Share this post
Property crowdfunding and portfolio diversification: a perfect match?
Portfolio diversification is a key principle for any investor to live by.
It simply means not putting all your investment eggs in one basket. In investment terms, it means allocating your investment funds strategically among different assets and asset classes to help manage risk.
If you put all your money into one company’s shares and they plunge, you’d lose your money. To take an extreme example, if at the start of last year, you had put all your savings into Carpetright shares, by the end of the year, you would have lost about nine tenths of the value of your investment. Weak consumer demand combined with restructuring made it a grim year for the company, which made a loss of £11.7m in the six months to the end of October, against a loss of £600,000 in the same period of 2017.
Similarly, if you put all of your money into a single bond and the issuer goes into insolvency, you could lose all your funds. Diversification is mitigating the risk by choosing different investments and types of investments. It doesn’t guarantee profits or protect against loss, but it may help protect your portfolio.
A well-diversified portfolio is made up of different types of investments, called asset classes, which carry different levels of risk. The main asset classes are shares, bonds, cash, property and commodities. Each asset class tends to perform differently under similar market conditions, so splitting your assets among categories, helps to balance your portfolio. Investors typically choose a percentage they want to invest in each asset class based on their risk tolerance, years until retirement, and other factors.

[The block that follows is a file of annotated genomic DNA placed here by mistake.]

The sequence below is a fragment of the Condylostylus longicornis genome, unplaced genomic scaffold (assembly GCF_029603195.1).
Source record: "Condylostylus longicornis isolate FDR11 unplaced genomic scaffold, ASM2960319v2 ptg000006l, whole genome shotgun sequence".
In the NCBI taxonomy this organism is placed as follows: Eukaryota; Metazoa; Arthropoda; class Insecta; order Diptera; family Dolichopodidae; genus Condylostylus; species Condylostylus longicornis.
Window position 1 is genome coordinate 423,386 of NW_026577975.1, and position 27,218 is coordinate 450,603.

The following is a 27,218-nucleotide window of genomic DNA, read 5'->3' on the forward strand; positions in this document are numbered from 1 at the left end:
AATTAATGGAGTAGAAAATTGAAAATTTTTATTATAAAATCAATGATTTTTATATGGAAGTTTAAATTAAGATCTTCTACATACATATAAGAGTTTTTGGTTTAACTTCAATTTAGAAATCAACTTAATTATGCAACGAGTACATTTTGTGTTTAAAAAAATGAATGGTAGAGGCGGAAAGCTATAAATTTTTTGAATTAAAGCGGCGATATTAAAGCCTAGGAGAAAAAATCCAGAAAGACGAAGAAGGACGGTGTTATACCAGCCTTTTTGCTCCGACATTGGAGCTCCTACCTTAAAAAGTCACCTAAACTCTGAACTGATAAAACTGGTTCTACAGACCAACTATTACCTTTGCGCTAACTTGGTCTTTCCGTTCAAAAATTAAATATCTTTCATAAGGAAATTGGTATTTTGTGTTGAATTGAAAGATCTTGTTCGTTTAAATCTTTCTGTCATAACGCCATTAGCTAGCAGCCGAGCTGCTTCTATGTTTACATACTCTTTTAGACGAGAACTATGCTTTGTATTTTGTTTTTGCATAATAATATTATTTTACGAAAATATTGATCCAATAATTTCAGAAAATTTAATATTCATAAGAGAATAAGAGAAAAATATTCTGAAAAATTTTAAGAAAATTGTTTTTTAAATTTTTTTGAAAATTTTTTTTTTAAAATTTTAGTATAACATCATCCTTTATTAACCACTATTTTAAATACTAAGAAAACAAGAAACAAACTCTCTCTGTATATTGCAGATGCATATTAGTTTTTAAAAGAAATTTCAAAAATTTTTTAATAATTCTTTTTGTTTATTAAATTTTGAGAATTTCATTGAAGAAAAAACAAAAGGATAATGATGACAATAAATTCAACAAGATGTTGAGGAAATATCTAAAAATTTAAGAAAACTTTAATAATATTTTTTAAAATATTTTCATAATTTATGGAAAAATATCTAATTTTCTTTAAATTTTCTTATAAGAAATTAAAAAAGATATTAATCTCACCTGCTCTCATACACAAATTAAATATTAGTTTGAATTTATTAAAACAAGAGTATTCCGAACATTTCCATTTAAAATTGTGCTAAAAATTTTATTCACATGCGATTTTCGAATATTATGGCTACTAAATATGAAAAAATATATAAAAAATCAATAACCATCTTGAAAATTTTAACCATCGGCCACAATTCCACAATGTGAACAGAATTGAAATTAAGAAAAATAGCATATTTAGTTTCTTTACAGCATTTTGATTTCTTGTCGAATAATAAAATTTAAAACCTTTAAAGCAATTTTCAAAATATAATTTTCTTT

In the UK, property has performed particularly well over recent decades and has proved to be a valuable element in many investors’ portfolios.
The UK has a rising population and a finite amount of land, which historically exerts an upward pressure on its value and therefore the value of homes built on it. The Department of Communities and Local Government records that the average UK house price in 1969 was £4,640. By 2007 this had risen to £223,405.
Add to that the fact that for some years the supply of new houses has failed to keep up with demand. It was calculated more than 10 years ago that at least 245,000 needed to be built in England every year to avoid a housing crisis. However in the following decade only 115,000 a year had been built. The economist and journalist, Liam Halligan, has pointed out that, over the past 30 years, the UK built about three million fewer homes fewer than required.